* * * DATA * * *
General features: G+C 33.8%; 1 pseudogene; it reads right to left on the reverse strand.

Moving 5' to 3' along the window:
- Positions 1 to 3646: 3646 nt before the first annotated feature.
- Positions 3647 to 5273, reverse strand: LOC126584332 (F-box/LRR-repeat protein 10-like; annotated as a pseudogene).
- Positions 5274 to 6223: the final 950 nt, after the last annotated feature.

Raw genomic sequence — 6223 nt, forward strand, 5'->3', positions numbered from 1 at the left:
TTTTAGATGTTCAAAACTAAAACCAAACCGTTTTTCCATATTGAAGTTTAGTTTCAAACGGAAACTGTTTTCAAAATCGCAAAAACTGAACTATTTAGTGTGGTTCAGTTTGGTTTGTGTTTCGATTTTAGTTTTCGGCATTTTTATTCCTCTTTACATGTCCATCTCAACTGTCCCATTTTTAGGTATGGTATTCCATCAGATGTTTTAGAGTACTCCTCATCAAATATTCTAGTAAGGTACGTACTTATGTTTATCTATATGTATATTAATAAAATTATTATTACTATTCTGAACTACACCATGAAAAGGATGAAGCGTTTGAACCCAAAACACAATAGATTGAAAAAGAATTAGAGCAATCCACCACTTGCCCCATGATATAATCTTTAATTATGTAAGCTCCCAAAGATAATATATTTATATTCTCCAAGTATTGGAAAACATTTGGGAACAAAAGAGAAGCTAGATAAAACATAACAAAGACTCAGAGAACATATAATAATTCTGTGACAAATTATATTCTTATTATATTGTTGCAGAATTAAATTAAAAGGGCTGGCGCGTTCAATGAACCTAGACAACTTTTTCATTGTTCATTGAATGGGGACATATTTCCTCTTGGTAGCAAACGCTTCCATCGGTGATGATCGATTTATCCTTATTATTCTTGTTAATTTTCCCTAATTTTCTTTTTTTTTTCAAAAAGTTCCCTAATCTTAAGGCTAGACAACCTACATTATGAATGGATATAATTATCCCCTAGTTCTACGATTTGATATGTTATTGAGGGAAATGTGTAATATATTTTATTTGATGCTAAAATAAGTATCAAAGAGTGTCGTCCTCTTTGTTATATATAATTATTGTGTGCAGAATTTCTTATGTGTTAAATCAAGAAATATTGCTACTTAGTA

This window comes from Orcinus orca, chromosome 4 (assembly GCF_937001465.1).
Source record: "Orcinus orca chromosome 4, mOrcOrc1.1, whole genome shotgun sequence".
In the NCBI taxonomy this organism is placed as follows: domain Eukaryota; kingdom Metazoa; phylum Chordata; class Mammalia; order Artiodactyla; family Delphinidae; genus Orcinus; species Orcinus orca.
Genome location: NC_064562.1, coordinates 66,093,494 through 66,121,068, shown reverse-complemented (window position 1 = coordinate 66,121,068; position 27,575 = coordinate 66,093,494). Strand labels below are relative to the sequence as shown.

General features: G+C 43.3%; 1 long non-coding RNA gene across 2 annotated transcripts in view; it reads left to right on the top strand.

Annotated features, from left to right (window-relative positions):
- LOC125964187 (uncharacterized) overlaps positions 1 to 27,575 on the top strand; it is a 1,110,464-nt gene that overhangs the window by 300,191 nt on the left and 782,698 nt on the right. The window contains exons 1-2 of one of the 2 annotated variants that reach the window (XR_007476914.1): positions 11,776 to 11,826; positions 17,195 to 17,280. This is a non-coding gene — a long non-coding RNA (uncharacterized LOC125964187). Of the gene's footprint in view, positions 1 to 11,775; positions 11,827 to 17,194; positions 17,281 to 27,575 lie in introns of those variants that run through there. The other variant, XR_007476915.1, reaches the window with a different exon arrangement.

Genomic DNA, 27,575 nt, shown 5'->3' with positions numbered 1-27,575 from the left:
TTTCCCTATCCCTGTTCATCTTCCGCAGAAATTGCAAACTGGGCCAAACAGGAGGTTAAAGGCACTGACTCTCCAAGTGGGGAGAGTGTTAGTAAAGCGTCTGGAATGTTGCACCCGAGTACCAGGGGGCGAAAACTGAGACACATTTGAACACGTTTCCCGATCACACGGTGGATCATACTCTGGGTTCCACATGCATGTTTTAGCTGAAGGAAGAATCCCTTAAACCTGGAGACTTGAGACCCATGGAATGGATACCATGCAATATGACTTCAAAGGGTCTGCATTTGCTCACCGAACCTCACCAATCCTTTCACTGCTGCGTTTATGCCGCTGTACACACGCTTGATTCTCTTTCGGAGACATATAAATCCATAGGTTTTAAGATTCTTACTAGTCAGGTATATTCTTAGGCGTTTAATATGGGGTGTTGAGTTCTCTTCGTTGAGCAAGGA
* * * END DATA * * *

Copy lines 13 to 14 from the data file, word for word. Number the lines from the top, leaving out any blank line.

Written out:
Annotated features, from left to right (window-relative positions):
- LOC125964187 (uncharacterized) overlaps positions 1 to 27,575 on the top strand; it is a 1,110,464-nt gene that overhangs the window by 300,191 nt on the left and 782,698 nt on the right. The window contains exons 1-2 of one of the 2 annotated variants that reach the window (XR_007476914.1): positions 11,776 to 11,826; positions 17,195 to 17,280. This is a non-coding gene — a long non-coding RNA (uncharacterized LOC125964187). Of the gene's footprint in view, positions 1 to 11,775; positions 11,827 to 17,194; positions 17,281 to 27,575 lie in introns of those variants that run through there. The other variant, XR_007476915.1, reaches the window with a different exon arrangement.